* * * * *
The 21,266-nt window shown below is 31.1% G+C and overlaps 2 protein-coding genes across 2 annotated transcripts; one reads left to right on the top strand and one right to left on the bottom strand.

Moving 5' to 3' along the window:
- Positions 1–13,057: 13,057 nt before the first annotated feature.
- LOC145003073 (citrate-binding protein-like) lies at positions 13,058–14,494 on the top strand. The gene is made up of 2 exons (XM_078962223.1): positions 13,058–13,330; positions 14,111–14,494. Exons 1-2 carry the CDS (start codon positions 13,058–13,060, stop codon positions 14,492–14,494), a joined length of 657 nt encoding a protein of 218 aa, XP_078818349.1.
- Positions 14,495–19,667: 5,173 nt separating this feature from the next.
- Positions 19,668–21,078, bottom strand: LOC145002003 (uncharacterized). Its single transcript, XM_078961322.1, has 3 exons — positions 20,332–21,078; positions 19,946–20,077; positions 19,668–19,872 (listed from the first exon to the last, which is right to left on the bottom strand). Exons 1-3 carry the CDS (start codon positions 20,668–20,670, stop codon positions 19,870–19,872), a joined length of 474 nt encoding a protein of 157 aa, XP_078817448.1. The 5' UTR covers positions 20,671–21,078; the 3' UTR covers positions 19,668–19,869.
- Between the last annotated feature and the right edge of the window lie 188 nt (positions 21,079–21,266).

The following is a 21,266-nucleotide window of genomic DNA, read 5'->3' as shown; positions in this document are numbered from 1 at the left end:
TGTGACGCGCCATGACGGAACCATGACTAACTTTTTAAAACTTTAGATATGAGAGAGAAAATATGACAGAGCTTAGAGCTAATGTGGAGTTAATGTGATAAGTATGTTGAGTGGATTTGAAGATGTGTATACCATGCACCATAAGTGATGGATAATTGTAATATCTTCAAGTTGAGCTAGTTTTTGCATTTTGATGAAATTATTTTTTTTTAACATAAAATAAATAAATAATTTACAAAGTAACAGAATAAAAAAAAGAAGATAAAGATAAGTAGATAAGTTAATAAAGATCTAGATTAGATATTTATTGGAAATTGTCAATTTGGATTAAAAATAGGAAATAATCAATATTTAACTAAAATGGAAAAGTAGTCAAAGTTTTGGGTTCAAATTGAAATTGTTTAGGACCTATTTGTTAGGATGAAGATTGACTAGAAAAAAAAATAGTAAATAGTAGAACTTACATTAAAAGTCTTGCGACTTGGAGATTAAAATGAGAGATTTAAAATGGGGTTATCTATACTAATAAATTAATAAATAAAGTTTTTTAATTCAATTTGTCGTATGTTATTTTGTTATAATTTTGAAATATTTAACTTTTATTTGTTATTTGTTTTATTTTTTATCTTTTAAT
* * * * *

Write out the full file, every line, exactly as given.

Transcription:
The 21,266-nt window shown below is 31.1% G+C and overlaps 2 protein-coding genes across 2 annotated transcripts; one reads left to right on the top strand and one right to left on the bottom strand.

Moving 5' to 3' along the window:
- Positions 1–13,057: 13,057 nt before the first annotated feature.
- LOC145003073 (citrate-binding protein-like) lies at positions 13,058–14,494 on the top strand. The gene is made up of 2 exons (XM_078962223.1): positions 13,058–13,330; positions 14,111–14,494. Exons 1-2 carry the CDS (start codon positions 13,058–13,060, stop codon positions 14,492–14,494), a joined length of 657 nt encoding a protein of 218 aa, XP_078818349.1.
- Positions 14,495–19,667: 5,173 nt separating this feature from the next.
- Positions 19,668–21,078, bottom strand: LOC145002003 (uncharacterized). Its single transcript, XM_078961322.1, has 3 exons — positions 20,332–21,078; positions 19,946–20,077; positions 19,668–19,872 (listed from the first exon to the last, which is right to left on the bottom strand). Exons 1-3 carry the CDS (start codon positions 20,668–20,670, stop codon positions 19,870–19,872), a joined length of 474 nt encoding a protein of 157 aa, XP_078817448.1. The 5' UTR covers positions 20,671–21,078; the 3' UTR covers positions 19,668–19,869.
- Between the last annotated feature and the right edge of the window lie 188 nt (positions 21,079–21,266).

The following is a 21,266-nucleotide window of genomic DNA, read 5'->3' as shown; positions in this document are numbered from 1 at the left end:
TGTGACGCGCCATGACGGAACCATGACTAACTTTTTAAAACTTTAGATATGAGAGAGAAAATATGACAGAGCTTAGAGCTAATGTGGAGTTAATGTGATAAGTATGTTGAGTGGATTTGAAGATGTGTATACCATGCACCATAAGTGATGGATAATTGTAATATCTTCAAGTTGAGCTAGTTTTTGCATTTTGATGAAATTATTTTTTTTTAACATAAAATAAATAAATAATTTACAAAGTAACAGAATAAAAAAAAGAAGATAAAGATAAGTAGATAAGTTAATAAAGATCTAGATTAGATATTTATTGGAAATTGTCAATTTGGATTAAAAATAGGAAATAATCAATATTTAACTAAAATGGAAAAGTAGTCAAAGTTTTGGGTTCAAATTGAAATTGTTTAGGACCTATTTGTTAGGATGAAGATTGACTAGAAAAAAAAATAGTAAATAGTAGAACTTACATTAAAAGTCTTGCGACTTGGAGATTAAAATGAGAGATTTAAAATGGGGTTATCTATACTAATAAATTAATAAATAAAGTTTTTTAATTCAATTTGTCGTATGTTATTTTGTTATAATTTTGAAATATTTAACTTTTATTTGTTATTTGTTTTATTTTTTATCTTTTAAT